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The Science and Ethics of Animal Research
All web seminar participants use online tools that allow them to mark-up presenter's slides or share desktop applications in addition to engaging in chat with others online and answering poll questions

This Web Seminar took place on June 1, 2011 from 6:30 p.m. to 8:00 p.m. Eastern Time. Presenting was Joan Griswold, the Curriculum Design Lead for the Northwest Association for Biomedical Research. Ms. Griswold showed the audience some information about the use of animals for research and some curriculum for how to discuss this controversial issue with students.

The PowerPoint, related resources from the NSTA Learning Center, and web links from the presentation are now contained in the above resource collection. Clicking on the collection link will place it in your Learning Center, My Library, neatly organized under the My Resource Collections tab.


This program highlighted some of the resources that have been developed by the Northwest Association for Biomedical Research and the National Institutes of Health and walked participants through a number of lessons that they could use in their classroom. The lessons talked about how animals are used by humans, how they are used in medical research and how students could assume roles of different stakeholders surrounding the use of animals and learn something about opinions that may be different than there own.


Thirty-one (31) participants were present at the live Web Seminar in addition to the presenter and NSTA staff. Participating educators represented the states of California, Colorado, Florida, Georgia, Kansas, Kentucky, Louisiana, Michigan, Minnesota, Missouri, New Hampshire, New Jersey, New York, New York, Pennsylvania, Tennessee, Utah, Virginia, Washington and Wisconsin. In addition, one participant attended the Web Seminar from a country outside the United States: Turkey.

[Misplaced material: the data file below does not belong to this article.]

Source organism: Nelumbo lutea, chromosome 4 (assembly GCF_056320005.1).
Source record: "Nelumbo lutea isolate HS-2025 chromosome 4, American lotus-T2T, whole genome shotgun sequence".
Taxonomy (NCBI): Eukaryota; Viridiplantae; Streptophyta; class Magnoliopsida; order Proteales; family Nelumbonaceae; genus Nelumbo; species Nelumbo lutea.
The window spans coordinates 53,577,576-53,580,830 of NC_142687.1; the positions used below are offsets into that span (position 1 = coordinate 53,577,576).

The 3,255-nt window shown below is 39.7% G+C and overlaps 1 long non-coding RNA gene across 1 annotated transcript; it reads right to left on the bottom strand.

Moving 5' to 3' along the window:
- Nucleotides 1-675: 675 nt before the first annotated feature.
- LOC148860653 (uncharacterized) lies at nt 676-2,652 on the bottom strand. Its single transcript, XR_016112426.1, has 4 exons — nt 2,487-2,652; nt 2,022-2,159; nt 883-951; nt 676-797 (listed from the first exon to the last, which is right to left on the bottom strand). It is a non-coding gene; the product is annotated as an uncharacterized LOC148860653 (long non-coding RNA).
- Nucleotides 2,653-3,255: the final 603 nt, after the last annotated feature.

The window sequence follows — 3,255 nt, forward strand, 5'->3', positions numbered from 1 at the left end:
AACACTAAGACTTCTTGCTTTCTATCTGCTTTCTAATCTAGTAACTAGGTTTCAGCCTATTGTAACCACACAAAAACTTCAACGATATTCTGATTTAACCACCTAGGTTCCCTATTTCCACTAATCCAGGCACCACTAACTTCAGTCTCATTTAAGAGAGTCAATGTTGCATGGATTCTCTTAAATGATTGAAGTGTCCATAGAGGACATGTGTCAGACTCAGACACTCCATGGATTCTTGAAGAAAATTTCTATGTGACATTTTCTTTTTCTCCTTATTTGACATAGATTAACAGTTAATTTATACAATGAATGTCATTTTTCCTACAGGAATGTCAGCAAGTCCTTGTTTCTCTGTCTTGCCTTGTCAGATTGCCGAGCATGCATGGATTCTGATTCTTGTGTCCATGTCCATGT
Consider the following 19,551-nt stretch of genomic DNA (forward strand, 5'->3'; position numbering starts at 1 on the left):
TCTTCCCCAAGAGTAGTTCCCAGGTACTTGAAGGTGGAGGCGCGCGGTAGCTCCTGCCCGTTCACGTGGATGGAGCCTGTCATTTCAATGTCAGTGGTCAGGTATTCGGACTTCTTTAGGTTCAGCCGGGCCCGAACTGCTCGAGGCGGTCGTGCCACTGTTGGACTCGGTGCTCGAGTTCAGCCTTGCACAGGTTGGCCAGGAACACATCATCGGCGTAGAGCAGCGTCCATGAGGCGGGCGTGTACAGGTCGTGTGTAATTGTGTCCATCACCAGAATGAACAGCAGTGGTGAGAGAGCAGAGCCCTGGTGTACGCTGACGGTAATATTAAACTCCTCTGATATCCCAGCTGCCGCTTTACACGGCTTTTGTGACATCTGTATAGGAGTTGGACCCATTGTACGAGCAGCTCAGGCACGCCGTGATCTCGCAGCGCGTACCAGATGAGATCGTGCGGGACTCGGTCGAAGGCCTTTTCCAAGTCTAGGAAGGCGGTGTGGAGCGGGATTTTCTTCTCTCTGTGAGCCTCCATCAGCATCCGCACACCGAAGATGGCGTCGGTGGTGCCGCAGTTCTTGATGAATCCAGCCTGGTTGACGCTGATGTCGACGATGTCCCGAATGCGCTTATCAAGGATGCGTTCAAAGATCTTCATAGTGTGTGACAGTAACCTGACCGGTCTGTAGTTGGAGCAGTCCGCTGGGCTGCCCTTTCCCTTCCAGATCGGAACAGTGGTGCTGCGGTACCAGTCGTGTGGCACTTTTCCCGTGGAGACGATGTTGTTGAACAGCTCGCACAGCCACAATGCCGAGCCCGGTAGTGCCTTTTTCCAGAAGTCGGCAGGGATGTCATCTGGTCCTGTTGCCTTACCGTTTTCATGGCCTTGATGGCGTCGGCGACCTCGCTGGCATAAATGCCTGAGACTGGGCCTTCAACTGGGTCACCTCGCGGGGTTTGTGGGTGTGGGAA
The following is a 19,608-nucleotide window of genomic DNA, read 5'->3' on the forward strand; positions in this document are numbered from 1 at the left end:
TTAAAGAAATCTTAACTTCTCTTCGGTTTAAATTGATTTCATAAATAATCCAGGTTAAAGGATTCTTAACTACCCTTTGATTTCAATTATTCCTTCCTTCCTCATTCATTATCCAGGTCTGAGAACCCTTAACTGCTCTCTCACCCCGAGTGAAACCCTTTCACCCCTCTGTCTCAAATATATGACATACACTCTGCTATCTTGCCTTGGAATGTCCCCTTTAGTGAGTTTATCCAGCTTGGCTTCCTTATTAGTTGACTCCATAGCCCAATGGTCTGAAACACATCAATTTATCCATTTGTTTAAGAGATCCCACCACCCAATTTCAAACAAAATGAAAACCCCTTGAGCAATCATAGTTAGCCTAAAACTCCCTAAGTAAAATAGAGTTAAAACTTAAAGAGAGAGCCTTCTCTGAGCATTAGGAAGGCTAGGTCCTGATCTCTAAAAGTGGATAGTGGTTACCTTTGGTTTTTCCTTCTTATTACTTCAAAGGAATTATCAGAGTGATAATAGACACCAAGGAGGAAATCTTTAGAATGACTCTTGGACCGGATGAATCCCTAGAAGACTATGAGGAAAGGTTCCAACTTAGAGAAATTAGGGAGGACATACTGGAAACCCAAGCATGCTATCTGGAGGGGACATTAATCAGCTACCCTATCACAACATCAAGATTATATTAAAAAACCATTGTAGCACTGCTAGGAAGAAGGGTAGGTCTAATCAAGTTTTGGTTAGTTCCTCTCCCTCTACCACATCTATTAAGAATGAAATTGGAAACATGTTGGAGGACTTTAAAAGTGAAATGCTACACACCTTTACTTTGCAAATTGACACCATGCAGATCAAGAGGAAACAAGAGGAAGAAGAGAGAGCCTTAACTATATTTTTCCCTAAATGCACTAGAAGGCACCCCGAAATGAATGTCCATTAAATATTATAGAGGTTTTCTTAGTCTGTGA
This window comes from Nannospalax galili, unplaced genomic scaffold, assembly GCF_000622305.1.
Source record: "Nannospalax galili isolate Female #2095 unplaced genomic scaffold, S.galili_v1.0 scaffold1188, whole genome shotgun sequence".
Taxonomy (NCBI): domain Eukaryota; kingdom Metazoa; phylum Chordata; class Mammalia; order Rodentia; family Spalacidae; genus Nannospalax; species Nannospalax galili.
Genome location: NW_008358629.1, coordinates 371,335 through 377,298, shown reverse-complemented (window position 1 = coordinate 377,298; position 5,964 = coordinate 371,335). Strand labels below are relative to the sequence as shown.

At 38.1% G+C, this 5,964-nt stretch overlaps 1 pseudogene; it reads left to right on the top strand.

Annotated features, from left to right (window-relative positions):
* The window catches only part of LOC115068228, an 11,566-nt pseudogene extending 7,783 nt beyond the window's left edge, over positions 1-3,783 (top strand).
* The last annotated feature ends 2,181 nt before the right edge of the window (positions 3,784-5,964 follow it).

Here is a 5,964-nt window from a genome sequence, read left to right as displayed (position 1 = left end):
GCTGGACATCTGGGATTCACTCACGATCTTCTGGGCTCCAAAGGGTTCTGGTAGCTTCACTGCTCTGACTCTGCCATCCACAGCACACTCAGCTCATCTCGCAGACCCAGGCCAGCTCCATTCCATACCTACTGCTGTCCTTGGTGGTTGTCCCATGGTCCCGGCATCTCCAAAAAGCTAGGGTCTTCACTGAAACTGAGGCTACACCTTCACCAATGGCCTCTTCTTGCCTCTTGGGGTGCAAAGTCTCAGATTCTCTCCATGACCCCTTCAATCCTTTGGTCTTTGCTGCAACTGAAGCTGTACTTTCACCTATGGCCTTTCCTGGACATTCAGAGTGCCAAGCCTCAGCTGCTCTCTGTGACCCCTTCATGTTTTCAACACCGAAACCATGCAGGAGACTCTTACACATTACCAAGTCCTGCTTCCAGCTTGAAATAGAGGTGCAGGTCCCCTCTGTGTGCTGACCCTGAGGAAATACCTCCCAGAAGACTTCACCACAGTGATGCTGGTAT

Seminar participants received one of the NSTA SciGuides. A certificate of attendance was deposited into participants My PD Record and Certificates area in the NSTA Learning Center for completing the evaluation form at the end of the program.


Here are some comments provided by the participants at the end of the Web Seminar:

  • “This allows me to be able to explain why animal cruelty is not acceptable in science experiments in science and for a students exit project.”
  • “Very good ideas on how to discuss controversial topics in a respectful, thoughtful manner.”
  • “I would like to teach Biology, so this topic about ethics in research is relevant to my subject area. The information about teaching students how to communicate civilly is also valuable since I don't want to have chaos in the classroom.”
  • “I am always looking for ways to incorporate ethics into my lesson plans and this is certainly a way to interest students. I like the idea of saving the position paper until the end so that students can fully understand the views of different stakeholders.”

Thanks to the participants and the presenter for the learning opportunity, the interactions, and a job well done!




For more information contact webseminars@nsta.org


The Science Education Partnership Award (SEPA)

This program was supported by a Collaborations to Understand Research and Ethics (CURE), 1R25RR025131, a Science Education Partnership Award from the National Center for Research Resources. The content is solely the responsibility of the authors and does not necessarily represent the official views of the National Center for Research Resources or the National Institutes of Health.